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RE: Archaeopteryx age-related taphonomy
> From: owner-DINOSAUR@usc.edu [mailto:owner-DINOSAUR@usc.edu]
> On Behalf Of evelyn sobielski
> > This is unusual from an avian (sensu strictu = Neornithes) point of
> > view, but not for a general dinosaurian point of view. The vast
> > majority of dinosaur fossils are from subadults, not fully adult
> > individuals.
> > If, as previous work indicates, the modern avian growth mode (where
> > fully body sized is achieved in <1 yr) did not evolve until deep
> > within Avialae, then there is no unusual phenomenon to
> explain. It is
> > simply the general dinosaurian growth pattern at work.
> Certainly. I think a "saurian" mode of growth is null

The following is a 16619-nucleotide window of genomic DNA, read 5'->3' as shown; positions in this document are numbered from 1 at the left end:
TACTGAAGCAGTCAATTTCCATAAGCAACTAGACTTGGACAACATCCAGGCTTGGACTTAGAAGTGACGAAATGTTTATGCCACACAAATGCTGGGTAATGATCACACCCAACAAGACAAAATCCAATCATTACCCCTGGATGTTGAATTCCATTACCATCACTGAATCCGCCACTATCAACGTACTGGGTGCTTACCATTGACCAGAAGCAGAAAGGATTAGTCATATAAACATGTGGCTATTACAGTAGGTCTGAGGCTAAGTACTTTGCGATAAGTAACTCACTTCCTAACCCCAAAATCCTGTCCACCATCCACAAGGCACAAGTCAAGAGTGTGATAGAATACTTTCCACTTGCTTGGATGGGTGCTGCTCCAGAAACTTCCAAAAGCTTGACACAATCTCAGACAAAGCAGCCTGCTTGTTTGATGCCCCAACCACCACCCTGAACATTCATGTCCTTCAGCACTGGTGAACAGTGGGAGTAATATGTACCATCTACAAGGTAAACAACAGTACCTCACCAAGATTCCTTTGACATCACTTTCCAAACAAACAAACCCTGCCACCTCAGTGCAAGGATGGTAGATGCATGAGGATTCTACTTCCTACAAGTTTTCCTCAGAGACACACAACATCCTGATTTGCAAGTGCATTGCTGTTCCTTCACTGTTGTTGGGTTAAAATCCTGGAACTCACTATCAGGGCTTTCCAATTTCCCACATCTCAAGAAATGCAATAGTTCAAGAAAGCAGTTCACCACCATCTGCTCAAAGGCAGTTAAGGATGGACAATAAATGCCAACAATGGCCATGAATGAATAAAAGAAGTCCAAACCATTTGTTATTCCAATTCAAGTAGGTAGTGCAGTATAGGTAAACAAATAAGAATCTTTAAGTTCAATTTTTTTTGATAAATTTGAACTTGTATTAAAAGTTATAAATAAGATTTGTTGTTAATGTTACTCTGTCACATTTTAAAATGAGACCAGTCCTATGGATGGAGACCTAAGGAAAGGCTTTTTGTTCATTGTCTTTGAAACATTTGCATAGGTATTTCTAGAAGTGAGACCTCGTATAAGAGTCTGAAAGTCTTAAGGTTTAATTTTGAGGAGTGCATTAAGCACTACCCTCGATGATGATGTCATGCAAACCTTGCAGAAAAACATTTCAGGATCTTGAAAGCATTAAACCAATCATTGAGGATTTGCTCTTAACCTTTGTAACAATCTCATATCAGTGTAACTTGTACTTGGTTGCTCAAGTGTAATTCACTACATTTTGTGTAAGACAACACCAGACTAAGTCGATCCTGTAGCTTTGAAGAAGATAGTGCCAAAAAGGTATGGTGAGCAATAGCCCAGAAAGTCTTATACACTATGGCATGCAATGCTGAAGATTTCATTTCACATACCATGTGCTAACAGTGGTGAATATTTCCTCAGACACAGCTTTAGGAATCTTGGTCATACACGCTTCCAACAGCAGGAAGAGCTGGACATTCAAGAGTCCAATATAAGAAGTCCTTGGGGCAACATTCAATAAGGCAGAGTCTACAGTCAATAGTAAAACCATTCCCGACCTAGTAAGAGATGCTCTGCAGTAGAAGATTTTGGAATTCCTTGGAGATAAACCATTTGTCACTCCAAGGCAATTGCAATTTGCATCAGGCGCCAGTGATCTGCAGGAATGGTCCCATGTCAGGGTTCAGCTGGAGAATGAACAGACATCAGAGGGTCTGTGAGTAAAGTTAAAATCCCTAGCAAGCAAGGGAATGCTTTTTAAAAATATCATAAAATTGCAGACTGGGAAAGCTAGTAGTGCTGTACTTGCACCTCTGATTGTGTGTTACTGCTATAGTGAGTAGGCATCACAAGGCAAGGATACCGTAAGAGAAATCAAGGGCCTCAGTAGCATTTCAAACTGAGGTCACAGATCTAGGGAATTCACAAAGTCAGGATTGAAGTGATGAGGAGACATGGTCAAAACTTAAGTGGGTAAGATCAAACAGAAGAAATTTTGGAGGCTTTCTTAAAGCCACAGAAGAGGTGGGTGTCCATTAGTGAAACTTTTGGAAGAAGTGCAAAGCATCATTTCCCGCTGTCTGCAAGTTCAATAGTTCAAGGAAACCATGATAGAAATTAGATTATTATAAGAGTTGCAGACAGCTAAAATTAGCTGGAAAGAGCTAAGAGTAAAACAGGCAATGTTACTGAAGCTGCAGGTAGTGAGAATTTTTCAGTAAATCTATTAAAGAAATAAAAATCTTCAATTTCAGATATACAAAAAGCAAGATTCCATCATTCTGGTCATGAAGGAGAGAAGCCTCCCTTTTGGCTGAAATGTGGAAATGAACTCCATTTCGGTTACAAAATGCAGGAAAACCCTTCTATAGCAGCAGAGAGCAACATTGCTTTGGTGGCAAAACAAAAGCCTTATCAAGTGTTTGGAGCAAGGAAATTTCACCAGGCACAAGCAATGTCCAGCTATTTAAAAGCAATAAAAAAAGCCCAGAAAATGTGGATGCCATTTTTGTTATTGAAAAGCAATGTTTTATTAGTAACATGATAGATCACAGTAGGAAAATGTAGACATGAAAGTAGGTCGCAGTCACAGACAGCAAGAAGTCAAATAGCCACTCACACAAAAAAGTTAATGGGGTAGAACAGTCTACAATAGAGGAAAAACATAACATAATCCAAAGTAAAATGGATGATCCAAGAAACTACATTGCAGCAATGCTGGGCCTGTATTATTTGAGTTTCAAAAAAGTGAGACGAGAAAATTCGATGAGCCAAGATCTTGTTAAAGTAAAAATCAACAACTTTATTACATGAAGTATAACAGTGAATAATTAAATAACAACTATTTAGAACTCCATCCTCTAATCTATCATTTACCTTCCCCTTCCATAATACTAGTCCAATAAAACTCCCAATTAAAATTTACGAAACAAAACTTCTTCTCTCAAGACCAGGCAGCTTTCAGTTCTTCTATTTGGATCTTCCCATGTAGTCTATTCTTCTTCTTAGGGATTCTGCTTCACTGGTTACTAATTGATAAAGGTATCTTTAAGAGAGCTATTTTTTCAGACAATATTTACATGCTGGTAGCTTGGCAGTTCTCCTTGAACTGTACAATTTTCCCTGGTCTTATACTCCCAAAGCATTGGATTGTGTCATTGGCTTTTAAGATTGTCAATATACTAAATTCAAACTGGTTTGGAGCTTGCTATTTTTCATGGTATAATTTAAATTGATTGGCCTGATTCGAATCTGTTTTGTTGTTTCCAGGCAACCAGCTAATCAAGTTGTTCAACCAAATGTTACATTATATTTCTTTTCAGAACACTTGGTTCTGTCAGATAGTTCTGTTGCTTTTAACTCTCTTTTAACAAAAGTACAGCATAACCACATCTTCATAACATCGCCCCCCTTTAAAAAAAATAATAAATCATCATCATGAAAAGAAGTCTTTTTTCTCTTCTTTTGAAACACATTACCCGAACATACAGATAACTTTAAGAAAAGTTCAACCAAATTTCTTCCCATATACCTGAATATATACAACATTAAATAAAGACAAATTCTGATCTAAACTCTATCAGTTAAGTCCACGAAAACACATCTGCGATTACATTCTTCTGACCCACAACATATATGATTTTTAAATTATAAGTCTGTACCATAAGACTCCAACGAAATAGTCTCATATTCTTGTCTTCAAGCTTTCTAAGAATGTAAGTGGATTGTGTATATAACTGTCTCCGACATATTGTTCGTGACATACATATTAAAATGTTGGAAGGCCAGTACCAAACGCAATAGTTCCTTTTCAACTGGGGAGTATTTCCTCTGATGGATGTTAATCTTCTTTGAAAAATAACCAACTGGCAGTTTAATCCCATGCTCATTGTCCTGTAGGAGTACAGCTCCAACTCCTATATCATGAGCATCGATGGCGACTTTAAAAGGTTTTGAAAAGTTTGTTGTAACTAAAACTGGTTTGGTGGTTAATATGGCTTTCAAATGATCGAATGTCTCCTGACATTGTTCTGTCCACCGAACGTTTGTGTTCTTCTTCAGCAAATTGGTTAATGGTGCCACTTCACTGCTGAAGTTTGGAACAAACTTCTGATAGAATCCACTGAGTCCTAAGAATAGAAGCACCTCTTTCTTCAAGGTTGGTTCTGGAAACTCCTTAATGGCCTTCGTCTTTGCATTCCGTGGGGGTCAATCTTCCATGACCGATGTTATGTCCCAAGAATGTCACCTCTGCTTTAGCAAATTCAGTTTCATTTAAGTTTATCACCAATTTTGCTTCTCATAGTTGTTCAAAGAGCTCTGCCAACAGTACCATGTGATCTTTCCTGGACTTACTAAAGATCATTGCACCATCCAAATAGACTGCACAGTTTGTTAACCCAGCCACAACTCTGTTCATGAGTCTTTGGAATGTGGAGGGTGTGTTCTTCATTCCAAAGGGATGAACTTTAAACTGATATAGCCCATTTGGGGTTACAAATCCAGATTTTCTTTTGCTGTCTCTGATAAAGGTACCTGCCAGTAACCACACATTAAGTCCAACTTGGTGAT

> hypothesis for Archie and perhaps 2as good as proven".
> What puzzles me is that there is no known Archie hatchling,
> and that there is only one juvie (there are 2 late subadults
> and there are many mid-late subadults). Is this commmon?
Yes, hatchlings are very rare for most dinosaurs (esp. outside of eolian
Hone and Rauhut
discuss the possibility that high
levels of predation may be the reason that juveniles are so rare. Of course,
taphonomy may be a factor too (especially for taxa
where the juveniles are orders of magnitude smaller than the adult).
Thomas R. Holtz, Jr.
Email: email@example.com Phone: 301-405-4084
Office: Centreville 1216
Senior Lecturer, Vertebrate Paleontology
Dept. of Geology, University of Maryland
Faculty Director, Science & Global Change Program, College Park Scholars
Mailing Address: Thomas R. Holtz, Jr.
Department of Geology
Building 237, Room 1117
University of Maryland
College Park, MD 20742 USA